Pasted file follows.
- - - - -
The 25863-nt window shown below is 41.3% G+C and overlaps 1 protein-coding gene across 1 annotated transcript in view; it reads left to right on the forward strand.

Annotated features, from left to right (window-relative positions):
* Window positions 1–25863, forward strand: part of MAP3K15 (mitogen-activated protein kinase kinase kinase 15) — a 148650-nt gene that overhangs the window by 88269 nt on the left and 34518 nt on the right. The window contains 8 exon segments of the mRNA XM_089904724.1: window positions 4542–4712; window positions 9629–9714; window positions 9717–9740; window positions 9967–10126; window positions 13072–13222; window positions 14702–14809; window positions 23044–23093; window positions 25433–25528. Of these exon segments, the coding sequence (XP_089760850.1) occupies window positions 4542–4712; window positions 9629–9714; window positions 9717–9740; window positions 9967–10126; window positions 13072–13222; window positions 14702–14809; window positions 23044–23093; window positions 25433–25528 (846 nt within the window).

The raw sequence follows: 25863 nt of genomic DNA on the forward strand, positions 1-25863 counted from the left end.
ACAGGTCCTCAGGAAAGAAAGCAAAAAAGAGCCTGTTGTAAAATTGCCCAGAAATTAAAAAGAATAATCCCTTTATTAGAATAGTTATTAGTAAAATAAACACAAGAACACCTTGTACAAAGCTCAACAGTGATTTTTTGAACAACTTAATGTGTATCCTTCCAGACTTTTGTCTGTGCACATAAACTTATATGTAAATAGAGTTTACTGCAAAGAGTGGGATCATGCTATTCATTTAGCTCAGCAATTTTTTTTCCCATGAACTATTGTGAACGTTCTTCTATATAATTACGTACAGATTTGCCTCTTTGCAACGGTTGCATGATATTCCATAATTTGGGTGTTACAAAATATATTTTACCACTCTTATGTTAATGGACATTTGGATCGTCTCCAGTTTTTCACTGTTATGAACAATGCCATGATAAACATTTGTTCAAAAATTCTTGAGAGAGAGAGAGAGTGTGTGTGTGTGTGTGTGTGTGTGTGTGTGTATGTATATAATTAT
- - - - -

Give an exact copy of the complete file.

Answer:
The 25863-nt window shown below is 41.3% G+C and overlaps 1 protein-coding gene across 1 annotated transcript in view; it reads left to right on the forward strand.

Annotated features, from left to right (window-relative positions):
* Window positions 1–25863, forward strand: part of MAP3K15 (mitogen-activated protein kinase kinase kinase 15) — a 148650-nt gene that overhangs the window by 88269 nt on the left and 34518 nt on the right. The window contains 8 exon segments of the mRNA XM_089904724.1: window positions 4542–4712; window positions 9629–9714; window positions 9717–9740; window positions 9967–10126; window positions 13072–13222; window positions 14702–14809; window positions 23044–23093; window positions 25433–25528. Of these exon segments, the coding sequence (XP_089760850.1) occupies window positions 4542–4712; window positions 9629–9714; window positions 9717–9740; window positions 9967–10126; window positions 13072–13222; window positions 14702–14809; window positions 23044–23093; window positions 25433–25528 (846 nt within the window).

The raw sequence follows: 25863 nt of genomic DNA on the forward strand, positions 1-25863 counted from the left end.
ACAGGTCCTCAGGAAAGAAAGCAAAAAAGAGCCTGTTGTAAAATTGCCCAGAAATTAAAAAGAATAATCCCTTTATTAGAATAGTTATTAGTAAAATAAACACAAGAACACCTTGTACAAAGCTCAACAGTGATTTTTTGAACAACTTAATGTGTATCCTTCCAGACTTTTGTCTGTGCACATAAACTTATATGTAAATAGAGTTTACTGCAAAGAGTGGGATCATGCTATTCATTTAGCTCAGCAATTTTTTTTCCCATGAACTATTGTGAACGTTCTTCTATATAATTACGTACAGATTTGCCTCTTTGCAACGGTTGCATGATATTCCATAATTTGGGTGTTACAAAATATATTTTACCACTCTTATGTTAATGGACATTTGGATCGTCTCCAGTTTTTCACTGTTATGAACAATGCCATGATAAACATTTGTTCAAAAATTCTTGAGAGAGAGAGAGAGTGTGTGTGTGTGTGTGTGTGTGTGTGTGTGTATGTATATAATTAT